« Family Tradition | Main | The price of balls »

February 11, 2005

Unmounting Filesystems

Help! I can't unmount this filesystem!

Well, the reason you can't unmount it (actually umount it - Unix spells it without an 'n') is usually because it is locked. Why is it locked? Because somewhere on that filesystem there is an open file. The questions is either which file or more likely which process. Sometimes you can look at the process table and guess but more faster and more useful is the fuser command. In particular (on Solaris):

fuser -cu filesystem-you-want-to-umount

will do the job very nicely. The 'c' means look "collectively" for everything below this point and the 'u' indicates that you want to know the "user" involved. What you will get back will be a list of process ids with the user id in brackets.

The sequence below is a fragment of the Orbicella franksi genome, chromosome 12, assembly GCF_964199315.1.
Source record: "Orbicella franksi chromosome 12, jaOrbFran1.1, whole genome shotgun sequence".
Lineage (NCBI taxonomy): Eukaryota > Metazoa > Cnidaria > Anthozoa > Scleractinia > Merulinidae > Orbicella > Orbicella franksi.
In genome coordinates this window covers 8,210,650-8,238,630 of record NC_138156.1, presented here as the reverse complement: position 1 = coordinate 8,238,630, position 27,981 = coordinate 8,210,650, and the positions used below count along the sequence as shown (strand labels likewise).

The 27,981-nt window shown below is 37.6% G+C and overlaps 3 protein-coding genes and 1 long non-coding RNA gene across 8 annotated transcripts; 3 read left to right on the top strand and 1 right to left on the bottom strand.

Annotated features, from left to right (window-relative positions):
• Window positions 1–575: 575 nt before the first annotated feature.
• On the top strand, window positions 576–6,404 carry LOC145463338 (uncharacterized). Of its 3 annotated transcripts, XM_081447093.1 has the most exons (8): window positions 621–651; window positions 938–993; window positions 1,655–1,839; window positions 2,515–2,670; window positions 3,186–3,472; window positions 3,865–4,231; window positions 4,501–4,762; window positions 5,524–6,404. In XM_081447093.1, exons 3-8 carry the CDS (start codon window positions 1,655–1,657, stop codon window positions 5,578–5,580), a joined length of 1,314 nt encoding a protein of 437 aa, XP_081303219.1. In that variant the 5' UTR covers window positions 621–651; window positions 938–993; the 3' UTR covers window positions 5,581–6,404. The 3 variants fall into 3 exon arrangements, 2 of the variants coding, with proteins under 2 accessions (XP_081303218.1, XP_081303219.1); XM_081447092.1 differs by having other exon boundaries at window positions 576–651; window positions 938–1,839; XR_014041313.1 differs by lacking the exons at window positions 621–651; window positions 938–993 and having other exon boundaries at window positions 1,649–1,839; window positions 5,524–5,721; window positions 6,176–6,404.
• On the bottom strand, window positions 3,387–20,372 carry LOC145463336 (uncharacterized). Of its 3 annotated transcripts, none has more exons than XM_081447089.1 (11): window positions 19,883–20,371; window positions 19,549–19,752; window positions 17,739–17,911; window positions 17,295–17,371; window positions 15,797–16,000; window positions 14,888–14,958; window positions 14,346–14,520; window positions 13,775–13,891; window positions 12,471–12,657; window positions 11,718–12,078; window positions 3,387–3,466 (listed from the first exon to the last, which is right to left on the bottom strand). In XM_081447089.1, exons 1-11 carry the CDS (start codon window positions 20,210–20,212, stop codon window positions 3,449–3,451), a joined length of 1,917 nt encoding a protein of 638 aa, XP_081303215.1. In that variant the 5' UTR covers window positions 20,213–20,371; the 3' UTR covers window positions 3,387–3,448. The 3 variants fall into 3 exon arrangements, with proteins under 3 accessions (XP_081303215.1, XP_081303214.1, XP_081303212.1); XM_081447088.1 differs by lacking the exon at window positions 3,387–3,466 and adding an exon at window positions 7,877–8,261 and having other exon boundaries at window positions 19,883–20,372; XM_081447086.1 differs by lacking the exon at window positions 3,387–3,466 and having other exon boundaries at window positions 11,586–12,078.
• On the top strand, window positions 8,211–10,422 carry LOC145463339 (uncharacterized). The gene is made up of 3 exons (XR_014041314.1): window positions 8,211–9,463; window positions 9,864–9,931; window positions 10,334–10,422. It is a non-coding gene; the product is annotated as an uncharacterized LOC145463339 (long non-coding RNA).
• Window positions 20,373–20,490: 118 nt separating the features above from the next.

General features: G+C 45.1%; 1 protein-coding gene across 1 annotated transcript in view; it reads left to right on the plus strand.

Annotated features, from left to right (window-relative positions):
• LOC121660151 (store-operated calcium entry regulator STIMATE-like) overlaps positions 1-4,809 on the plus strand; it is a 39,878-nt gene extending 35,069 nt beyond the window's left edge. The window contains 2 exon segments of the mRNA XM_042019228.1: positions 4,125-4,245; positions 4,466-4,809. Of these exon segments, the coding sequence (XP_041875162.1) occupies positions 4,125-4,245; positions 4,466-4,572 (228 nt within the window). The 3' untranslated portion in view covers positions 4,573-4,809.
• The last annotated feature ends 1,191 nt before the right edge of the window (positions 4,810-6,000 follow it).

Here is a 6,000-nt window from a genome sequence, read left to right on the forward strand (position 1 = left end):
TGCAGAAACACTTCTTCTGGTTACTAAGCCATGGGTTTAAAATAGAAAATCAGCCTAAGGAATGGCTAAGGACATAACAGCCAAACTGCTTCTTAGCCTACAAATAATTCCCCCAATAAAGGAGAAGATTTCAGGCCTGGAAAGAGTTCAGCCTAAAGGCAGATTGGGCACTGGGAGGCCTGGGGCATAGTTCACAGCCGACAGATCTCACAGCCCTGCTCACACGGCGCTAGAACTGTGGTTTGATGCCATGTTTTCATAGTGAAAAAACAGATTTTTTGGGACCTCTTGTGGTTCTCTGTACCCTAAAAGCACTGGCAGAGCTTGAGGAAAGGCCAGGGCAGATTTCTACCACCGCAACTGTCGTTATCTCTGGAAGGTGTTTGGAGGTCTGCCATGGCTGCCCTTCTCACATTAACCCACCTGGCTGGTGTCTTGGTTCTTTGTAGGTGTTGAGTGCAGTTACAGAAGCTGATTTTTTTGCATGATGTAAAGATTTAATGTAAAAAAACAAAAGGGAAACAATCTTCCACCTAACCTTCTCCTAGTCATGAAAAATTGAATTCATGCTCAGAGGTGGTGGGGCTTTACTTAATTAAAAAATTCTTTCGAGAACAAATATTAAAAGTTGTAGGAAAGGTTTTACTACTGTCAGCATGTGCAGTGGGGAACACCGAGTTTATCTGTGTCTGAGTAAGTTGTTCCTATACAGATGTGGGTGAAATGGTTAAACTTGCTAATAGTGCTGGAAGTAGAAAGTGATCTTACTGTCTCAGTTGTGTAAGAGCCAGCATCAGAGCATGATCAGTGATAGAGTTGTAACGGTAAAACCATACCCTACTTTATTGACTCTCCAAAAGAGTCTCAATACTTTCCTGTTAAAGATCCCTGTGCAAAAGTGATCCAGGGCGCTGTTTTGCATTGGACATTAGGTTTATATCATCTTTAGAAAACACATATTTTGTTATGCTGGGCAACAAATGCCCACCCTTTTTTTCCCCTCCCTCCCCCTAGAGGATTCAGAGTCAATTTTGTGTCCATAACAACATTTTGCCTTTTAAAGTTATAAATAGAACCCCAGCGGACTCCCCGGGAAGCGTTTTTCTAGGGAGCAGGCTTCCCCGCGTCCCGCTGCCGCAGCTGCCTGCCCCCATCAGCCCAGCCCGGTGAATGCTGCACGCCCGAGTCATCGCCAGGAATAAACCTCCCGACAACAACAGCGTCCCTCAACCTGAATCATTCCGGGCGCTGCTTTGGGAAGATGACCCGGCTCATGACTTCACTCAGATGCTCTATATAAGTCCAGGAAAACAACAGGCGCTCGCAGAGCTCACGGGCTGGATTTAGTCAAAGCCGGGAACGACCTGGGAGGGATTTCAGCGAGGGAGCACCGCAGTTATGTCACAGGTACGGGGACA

I often get asked what the 'f' stands for in fuser. Actually I am not sure but there are in fact four arguments to the command (on Solaris). They are carefully listed in the manpage in an unusual order. Instead of being alphabetic, the options are listed as:

- k (kill the processes)

- c (collect - as above)

- u (return the user id)

- f (use force)

Obviously another bit of strange Unix humour :-)

P.S. Before anyone mentions it, I am aware that the options are not the same under Linux (or indeed all versions of Solaris for that matter).

Posted by Ozguru at February 11, 2005 06:00 AM